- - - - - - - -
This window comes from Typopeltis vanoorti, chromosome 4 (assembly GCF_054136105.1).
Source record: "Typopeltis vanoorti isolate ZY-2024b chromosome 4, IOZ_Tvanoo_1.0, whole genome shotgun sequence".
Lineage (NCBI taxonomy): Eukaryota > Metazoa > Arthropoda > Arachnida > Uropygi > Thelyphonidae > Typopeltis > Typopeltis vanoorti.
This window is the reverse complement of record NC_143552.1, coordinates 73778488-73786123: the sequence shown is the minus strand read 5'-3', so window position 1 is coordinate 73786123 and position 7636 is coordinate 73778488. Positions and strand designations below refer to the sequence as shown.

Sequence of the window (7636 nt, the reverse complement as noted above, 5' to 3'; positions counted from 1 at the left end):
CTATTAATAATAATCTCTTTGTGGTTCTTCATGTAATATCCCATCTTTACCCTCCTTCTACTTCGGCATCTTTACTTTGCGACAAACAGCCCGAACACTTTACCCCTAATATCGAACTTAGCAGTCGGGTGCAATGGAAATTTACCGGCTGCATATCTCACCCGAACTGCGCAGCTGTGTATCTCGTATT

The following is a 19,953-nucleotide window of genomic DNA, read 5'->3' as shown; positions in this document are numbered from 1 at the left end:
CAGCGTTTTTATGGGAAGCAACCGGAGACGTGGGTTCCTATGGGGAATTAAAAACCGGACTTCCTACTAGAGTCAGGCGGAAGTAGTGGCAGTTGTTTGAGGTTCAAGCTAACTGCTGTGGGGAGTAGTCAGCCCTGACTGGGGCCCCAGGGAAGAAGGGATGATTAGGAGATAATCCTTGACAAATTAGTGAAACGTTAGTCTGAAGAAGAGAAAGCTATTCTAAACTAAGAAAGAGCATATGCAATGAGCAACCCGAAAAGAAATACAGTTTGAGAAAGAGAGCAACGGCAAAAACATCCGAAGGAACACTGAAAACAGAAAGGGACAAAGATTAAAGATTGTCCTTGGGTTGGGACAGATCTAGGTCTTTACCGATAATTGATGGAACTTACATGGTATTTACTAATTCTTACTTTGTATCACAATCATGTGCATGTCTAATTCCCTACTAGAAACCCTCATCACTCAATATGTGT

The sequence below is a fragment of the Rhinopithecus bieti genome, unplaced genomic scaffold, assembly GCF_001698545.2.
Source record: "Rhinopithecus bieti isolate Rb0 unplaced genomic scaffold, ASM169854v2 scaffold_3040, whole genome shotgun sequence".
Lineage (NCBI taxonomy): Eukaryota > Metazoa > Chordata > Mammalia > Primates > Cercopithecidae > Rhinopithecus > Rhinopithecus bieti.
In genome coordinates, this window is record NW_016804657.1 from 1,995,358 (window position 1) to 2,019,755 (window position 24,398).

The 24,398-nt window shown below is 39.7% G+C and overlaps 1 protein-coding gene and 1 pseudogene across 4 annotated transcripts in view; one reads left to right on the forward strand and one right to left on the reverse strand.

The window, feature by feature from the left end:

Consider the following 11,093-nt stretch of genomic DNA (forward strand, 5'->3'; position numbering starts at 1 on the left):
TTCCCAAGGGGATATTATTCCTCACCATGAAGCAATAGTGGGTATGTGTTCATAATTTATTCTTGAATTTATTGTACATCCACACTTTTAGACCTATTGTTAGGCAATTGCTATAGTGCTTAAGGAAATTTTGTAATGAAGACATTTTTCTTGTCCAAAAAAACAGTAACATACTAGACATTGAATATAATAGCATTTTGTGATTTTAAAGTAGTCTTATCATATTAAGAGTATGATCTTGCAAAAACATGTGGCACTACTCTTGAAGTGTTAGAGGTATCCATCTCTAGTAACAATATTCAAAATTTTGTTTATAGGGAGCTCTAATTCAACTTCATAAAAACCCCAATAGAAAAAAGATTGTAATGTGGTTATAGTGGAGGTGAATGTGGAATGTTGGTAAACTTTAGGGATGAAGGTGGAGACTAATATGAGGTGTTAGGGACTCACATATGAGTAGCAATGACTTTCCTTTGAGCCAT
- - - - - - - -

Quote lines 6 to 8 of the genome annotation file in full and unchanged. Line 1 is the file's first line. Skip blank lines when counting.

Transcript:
CTATTAATAATAATCTCTTTGTGGTTCTTCATGTAATATCCCATCTTTACCCTCCTTCTACTTCGGCATCTTTACTTTGCGACAAACAGCCCGAACACTTTACCCCTAATATCGAACTTAGCAGTCGGGTGCAATGGAAATTTACCGGCTGCATATCTCACCCGAACTGCGCAGCTGTGTATCTCGTATT

The following is a 19,953-nucleotide window of genomic DNA, read 5'->3' as shown; positions in this document are numbered from 1 at the left end:
CAGCGTTTTTATGGGAAGCAACCGGAGACGTGGGTTCCTATGGGGAATTAAAAACCGGACTTCCTACTAGAGTCAGGCGGAAGTAGTGGCAGTTGTTTGAGGTTCAAGCTAACTGCTGTGGGGAGTAGTCAGCCCTGACTGGGGCCCCAGGGAAGAAGGGATGATTAGGAGATAATCCTTGACAAATTAGTGAAACGTTAGTCTGAAGAAGAGAAAGCTATTCTAAACTAAGAAAGAGCATATGCAATGAGCAACCCGAAAAGAAATACAGTTTGAGAAAGAGAGCAACGGCAAAAACATCCGAAGGAACACTGAAAACAGAAAGGGACAAAGATTAAAGATTGTCCTTGGGTTGGGACAGATCTAGGTCTTTACCGATAATTGATGGAACTTACATGGTATTTACTAATTCTTACTTTGTATCACAATCATGTGCATGTCTAATTCCCTACTAGAAACCCTCATCACTCAATATGTGT